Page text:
Sunday, April 6, 2014

Touring Atlanta: The Wonderful Georgian Terrace Hotel Part Two

If you missed Part One of my post on the Georgian Terrace Hotel please click the link HERE. When I ended Part One we were in the swing of things, with the hotel at the height of its popularity at the beginning of the 1940s. Gone With the Wind had just premiered at Loews Grand Atlanta with the cast enjoying their stay, reception at the hotel.

You might even be asking yourself, "What more needs to be said about this hotel after the GWTW premier?" Well, let me tell you.

Seven years after GWTW had its premier where the streets were blocked off for the throws of fans hoping to get a glimpse of Gable, Leigh and de Havilland, Atlanta would roll out the carpet once again for Walt Disney.  It was 1946 and Walt would return for the long waited but controversial premier of Song of the South. This time the Fox Theater, directly across the street from the Georgian Terrace would host the event. And once again, Walt would stay at the grand hotel, enjoying its world class amenities.  

Walt Disney arrives in Atlanta to throngs of fans.

Just a year before, the Georgian Terrace had been transformed into residential hotel, installing air conditioning and full kitchens into each unit. Now the upper class could stay long term, enjoying first class service 365 days a year. 

Perhaps Walt admired the wrap around balconies as he entered the front lobby, lit by their ornate Italian bronze and crystal chandeliers. 

Perhaps he enjoyed a meal or two in the hotel restaurant as we did during our stay.

We were celebrating a trip to Atlanta and getting to tour the Fox Theater after hours but I wonder if Walt was also celebrating his long awaited release of Song of the South?

Hopefully, Walt enjoyed some time on one of the tiled wrap balconies while there.

Of course, Walt and the cast of GWTW  weren't the only notable guests throughout the years. Elvis Presley, Tallulah Bankhead, Rudolph Valentino, Helen Keller, F. Scott Fitzgerald, Charles Lindbergh not to mention presidents, Calvin Coolidge and Warren Harding enjoyed stays at the hotel.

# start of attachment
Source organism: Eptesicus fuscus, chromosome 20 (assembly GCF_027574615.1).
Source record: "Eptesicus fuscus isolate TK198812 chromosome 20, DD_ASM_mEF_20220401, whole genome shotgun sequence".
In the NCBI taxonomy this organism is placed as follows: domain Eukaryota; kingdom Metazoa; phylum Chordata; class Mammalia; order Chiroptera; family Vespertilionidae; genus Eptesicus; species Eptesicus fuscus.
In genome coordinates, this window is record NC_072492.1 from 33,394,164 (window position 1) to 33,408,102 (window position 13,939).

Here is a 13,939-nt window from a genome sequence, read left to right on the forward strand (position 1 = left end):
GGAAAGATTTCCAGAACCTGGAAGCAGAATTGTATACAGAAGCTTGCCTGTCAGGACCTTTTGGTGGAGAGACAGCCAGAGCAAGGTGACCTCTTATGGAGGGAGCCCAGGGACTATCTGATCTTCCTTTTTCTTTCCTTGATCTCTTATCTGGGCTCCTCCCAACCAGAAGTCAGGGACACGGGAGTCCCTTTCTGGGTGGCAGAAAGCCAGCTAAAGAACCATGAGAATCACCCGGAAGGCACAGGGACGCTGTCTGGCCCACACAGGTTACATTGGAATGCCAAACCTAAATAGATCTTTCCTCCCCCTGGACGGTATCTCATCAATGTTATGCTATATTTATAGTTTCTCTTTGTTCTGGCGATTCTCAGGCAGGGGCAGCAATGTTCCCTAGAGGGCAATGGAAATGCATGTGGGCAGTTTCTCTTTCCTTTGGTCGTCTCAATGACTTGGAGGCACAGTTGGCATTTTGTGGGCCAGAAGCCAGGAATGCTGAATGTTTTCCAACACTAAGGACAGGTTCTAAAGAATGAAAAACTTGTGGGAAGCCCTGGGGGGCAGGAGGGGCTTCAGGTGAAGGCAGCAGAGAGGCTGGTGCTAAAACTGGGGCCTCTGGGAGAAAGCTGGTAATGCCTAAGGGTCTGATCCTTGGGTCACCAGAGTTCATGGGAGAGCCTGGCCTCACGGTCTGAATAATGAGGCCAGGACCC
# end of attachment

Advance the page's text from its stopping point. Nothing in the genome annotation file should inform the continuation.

Yes, the 20s throughout the 40s were a majestic time for the towering hotel in the center of downtown Atlanta. But like most things, affected by economic downturns and war, the hotel would find itself going through changes and not for the better as the 50s approached.

Long gone was the ladies carriage entrance on the Ponce de Leon side of the hotel, along with the vivid green awnings that protected guests from the blazing Atlanta sun. No, it was a new era with the public staying at home and entertaining themselves in front of the television or radio. Welcome technology which transported everyone to another place, still grandiose and wonderful.

With Atlanta enjoying all that the 50s offered, there was a need to utilize areas of the hotel, not only to make some money but to draw new guests and visitors to the hotel. That opportunity presented itself when WAKE-AM radio, formerly radio station WBGE rented out part of the first floor of the hotel.

The WAGE-AM radio entrance of the hotel which faces Ponce de Leon. c. 1956

It would appear the butter brick needs a good steam cleaning and the carriage entrances have long since been replaced with wrought iron barred windows. Also gone is the early downtown trolley line which delivered visitors to the hotel's front doors.

The same entrance and stairs during my visit and pictured above during the days of WAKE-AM.

Another view of the WAKE-AM radio entrances and the Georgian Terrace, now a residential hotel.

Looking at the same side of the hotel and how it appears today.

The WAKE radio station would remain at The Georgian Terrace until the early 1960s and the hotel would still attract guests, goers of the Atlanta Opera but the grand dame was badly in need of renovations.  Newer hotels with modern amenities were being built in downtown Atlanta to attract tourists, meet the demands of new commerce, leaving The Georgian Terrace behind. Sure, guests wanted to stay where Clark Gable once slept and it was a just a stones throw away from the popular Fox Theater. 

As the years went by, the debilitated hotel, no longer able to attract long term guests, spiraled into a financial decline. By 1981 the inevitable would happen. For the first time in 70 years, the once opulent, Georgian Terrace would close its doors.